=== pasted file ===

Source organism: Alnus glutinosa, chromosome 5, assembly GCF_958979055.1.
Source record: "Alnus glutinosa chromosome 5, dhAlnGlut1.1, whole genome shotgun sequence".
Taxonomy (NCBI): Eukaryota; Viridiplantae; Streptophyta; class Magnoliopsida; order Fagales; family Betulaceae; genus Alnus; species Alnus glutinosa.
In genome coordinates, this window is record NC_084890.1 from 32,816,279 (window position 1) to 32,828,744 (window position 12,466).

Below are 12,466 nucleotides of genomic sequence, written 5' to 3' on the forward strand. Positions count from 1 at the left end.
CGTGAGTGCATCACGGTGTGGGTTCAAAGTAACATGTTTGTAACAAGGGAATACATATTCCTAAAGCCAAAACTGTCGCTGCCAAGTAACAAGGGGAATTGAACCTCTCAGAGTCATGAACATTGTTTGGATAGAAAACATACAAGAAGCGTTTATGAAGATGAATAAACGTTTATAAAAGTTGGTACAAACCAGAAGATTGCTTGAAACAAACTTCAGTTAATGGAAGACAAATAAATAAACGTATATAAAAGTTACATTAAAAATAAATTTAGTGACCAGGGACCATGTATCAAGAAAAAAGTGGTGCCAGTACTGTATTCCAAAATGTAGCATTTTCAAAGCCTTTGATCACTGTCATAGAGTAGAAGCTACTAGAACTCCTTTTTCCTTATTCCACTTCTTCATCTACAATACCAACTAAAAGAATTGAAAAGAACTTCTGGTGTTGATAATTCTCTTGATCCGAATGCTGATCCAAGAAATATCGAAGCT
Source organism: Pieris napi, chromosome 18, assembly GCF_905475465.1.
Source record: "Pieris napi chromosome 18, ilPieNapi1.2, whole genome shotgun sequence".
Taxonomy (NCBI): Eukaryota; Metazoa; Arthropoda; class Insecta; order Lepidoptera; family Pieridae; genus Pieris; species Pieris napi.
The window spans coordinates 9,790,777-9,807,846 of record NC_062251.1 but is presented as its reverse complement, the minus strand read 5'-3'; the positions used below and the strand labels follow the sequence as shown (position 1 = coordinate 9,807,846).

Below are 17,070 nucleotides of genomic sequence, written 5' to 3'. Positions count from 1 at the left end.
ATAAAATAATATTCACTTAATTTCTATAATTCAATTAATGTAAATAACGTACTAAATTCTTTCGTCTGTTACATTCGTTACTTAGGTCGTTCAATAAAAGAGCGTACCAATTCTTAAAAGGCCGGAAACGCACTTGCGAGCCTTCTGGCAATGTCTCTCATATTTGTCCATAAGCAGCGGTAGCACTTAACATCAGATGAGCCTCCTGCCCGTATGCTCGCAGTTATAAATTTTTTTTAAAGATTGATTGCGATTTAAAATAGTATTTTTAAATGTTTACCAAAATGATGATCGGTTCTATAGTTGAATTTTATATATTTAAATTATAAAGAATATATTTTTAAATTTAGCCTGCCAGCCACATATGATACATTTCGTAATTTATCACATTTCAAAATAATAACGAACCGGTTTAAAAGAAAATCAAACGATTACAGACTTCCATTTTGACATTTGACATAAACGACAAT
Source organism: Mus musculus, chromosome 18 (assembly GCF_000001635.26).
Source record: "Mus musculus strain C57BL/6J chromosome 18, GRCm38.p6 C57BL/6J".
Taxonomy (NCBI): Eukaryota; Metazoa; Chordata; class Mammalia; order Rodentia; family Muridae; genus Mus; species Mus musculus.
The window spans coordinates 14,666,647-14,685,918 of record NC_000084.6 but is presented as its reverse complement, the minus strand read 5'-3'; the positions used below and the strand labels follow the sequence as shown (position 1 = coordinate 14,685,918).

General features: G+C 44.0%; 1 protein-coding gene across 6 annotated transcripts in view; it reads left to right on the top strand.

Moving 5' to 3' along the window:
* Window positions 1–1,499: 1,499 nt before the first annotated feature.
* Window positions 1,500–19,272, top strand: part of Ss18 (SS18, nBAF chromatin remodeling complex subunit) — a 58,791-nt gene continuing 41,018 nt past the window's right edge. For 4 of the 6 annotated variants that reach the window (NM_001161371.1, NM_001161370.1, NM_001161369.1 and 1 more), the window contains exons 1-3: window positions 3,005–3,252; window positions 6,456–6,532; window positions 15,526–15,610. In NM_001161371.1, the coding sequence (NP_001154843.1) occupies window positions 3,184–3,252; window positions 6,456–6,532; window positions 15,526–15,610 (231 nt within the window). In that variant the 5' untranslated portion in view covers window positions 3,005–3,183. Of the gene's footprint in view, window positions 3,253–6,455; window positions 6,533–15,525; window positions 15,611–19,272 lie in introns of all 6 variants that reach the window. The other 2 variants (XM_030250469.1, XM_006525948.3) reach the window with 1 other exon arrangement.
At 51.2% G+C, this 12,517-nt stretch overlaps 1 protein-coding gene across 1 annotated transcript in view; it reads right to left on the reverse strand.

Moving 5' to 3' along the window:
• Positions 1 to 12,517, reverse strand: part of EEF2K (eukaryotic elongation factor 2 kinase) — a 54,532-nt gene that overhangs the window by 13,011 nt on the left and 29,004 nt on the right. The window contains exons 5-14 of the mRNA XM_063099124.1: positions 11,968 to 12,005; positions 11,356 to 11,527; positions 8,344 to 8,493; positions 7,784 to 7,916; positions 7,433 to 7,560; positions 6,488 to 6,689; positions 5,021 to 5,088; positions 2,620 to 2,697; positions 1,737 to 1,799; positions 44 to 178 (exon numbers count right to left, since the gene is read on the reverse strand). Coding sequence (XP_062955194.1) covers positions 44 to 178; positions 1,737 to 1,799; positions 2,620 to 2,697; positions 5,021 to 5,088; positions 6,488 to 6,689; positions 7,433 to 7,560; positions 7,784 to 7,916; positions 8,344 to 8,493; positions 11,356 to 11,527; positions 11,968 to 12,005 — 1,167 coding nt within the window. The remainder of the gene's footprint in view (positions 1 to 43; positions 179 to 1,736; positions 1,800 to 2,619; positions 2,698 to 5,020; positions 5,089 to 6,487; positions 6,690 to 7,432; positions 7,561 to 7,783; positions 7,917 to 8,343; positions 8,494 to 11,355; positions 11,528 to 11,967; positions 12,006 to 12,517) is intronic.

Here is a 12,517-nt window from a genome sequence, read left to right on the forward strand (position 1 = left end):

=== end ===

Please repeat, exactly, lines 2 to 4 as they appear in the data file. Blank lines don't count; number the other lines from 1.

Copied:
Source record: "Alnus glutinosa chromosome 5, dhAlnGlut1.1, whole genome shotgun sequence".
Taxonomy (NCBI): Eukaryota; Viridiplantae; Streptophyta; class Magnoliopsida; order Fagales; family Betulaceae; genus Alnus; species Alnus glutinosa.
In genome coordinates, this window is record NC_084890.1 from 32,816,279 (window position 1) to 32,828,744 (window position 12,466).